My husband and I were talking the other night about the changes that have come our way this year. He has been working in the garage, sorting through 25 plus years of accumulating tools, and other guy stuff.
As he is weeding through things and deciding what stays and what goes, he is mourning. He said that in a way it is like preparing to die. He recalled the last time he did such a thing was when his father fell into poor health and was unable to clean out his own basement and garage. Being a little morose, he suspected the next time someone went through his things in this way would be after he died. Sadly, I suspect that is the case.
I had a similar response when our youngest son got married this summer. Suddenly the 4 quart crockpot was ridiculously large. I didn’t need twin sized sheets anymore, and there seemed to be so much of everything! I suppose some consider the emotional response to such changes as the empty nest syndrome – I just think of it as part of the normal flow of life.
I clearly remember my mom nearing the end of her life and we cleaned out the linen closet together. She had a very hard time parting with sheets and blankets that had not been used for many years. Similarly, when my dad moved from the house into an apartment a few years ago he was very distressed. He saw things he had worked so hard for all his life being given away or tossed in a dumpster.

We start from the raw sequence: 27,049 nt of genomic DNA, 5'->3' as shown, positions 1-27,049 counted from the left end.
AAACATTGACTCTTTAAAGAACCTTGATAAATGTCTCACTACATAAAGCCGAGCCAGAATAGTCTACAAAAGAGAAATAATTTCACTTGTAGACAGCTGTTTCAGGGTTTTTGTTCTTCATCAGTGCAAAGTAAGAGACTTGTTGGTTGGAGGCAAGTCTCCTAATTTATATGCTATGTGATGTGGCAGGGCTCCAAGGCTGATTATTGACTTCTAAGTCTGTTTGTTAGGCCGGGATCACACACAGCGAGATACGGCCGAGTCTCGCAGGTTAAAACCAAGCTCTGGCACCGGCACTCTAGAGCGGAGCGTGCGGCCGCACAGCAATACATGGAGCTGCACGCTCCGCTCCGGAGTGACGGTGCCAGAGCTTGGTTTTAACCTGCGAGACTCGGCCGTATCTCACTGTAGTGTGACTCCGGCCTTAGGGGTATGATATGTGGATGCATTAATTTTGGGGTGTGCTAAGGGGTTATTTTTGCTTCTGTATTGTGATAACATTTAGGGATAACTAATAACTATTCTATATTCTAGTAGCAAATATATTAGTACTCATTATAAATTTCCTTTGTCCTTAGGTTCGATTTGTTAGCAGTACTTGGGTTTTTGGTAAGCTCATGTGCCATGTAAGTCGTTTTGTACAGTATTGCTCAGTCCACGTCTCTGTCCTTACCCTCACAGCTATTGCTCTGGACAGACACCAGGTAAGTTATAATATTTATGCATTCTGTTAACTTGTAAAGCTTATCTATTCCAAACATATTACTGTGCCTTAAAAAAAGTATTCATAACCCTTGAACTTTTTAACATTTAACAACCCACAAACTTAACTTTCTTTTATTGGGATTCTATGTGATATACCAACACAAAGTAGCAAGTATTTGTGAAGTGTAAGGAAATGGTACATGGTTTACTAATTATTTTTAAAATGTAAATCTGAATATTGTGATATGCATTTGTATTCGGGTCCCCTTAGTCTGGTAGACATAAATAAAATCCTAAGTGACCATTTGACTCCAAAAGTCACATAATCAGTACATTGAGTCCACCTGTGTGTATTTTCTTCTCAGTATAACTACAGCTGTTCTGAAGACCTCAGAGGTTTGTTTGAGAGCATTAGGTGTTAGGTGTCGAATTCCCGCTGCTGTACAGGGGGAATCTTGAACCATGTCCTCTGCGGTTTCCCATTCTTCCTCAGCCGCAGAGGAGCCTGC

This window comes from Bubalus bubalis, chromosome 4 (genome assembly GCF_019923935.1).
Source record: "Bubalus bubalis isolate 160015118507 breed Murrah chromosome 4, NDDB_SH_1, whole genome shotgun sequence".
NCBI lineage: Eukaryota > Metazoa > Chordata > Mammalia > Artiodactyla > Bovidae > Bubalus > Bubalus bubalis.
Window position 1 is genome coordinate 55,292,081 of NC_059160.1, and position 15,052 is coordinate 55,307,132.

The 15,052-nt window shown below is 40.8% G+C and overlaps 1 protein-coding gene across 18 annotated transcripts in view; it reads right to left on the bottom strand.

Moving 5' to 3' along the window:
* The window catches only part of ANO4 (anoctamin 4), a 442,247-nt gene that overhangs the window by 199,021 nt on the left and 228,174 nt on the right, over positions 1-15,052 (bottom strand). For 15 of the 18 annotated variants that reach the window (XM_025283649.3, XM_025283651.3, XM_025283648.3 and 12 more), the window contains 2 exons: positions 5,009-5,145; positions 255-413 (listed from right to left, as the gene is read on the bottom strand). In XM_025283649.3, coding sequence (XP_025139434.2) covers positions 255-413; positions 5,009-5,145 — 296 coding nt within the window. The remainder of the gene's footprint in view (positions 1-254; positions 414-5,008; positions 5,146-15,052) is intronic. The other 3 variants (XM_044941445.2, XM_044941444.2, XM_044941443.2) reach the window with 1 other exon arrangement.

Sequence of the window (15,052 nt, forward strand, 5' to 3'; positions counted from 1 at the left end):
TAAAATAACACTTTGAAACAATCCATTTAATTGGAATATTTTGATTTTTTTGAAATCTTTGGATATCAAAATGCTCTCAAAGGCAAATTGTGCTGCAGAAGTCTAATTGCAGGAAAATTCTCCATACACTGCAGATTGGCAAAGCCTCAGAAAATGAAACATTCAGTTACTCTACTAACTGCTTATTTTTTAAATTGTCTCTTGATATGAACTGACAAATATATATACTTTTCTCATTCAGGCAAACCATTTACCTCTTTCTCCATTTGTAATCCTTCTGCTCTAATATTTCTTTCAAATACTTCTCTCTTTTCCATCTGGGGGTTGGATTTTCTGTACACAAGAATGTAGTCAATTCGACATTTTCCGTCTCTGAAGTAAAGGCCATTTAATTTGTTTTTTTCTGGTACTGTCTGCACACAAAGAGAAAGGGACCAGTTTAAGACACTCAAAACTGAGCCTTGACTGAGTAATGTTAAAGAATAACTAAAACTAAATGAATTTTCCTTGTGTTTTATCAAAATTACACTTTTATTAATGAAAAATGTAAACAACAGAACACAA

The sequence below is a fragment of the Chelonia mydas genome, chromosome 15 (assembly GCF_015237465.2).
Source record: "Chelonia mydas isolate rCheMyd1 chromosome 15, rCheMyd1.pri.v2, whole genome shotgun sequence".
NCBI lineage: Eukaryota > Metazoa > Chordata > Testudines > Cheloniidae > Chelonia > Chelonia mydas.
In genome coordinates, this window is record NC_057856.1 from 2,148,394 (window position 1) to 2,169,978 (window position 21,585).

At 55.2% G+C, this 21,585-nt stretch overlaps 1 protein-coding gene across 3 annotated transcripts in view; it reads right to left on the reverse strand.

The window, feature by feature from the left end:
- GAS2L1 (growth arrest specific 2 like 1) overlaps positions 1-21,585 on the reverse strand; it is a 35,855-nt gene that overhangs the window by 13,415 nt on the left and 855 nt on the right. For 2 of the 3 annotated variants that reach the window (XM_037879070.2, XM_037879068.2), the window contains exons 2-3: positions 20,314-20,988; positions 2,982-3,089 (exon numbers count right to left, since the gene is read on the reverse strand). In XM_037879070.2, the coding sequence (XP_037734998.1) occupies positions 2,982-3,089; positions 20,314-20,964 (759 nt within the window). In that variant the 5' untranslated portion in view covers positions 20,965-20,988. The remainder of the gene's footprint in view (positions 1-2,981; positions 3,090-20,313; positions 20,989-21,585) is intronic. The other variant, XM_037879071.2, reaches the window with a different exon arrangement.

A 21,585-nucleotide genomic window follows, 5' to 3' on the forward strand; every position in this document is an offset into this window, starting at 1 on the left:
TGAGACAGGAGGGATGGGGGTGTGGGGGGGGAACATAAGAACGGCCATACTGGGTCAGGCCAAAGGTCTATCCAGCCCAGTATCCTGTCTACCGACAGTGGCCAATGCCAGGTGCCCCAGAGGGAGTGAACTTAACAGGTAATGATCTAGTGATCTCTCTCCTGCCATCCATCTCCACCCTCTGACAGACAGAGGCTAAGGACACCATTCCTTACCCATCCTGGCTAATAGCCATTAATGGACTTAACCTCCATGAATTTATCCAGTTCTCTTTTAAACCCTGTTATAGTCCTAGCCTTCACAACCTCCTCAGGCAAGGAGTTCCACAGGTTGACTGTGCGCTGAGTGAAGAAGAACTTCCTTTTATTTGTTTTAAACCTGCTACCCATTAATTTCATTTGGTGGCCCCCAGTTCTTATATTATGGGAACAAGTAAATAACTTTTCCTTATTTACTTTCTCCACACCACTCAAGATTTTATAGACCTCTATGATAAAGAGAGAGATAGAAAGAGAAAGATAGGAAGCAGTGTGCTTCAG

I am not sure any of us are really ready for the latter part of our lives. We spend so much of our younger years amassing things that we will need “someday” or at some point in time. One day we wake up and poof! “Someday” has come and gone and we are left with our memories and a bunch of stuff we no longer need.
So, what is the lesson to be learned from this? The only thing for certain is change. Take time to make memories, repair relationships, cherish every moment you have with those you love. Those are things that will endure long after your stuff goes to Goodwill or the landfill.
I know that there is nothing better for them than to rejoice and to do good in one’s lifetime; moreover, that every man who eats and drinks sees good in all his labor—it is the gift of God. I know that everything God does will remain forever; there is nothing to add to it and there is nothing to take from it, for God has so worked that men should fear Him. That which is has been already and that which will be has already been, for God seeks what has passed by. Ecclesiastes 3:12-15 (NASB)
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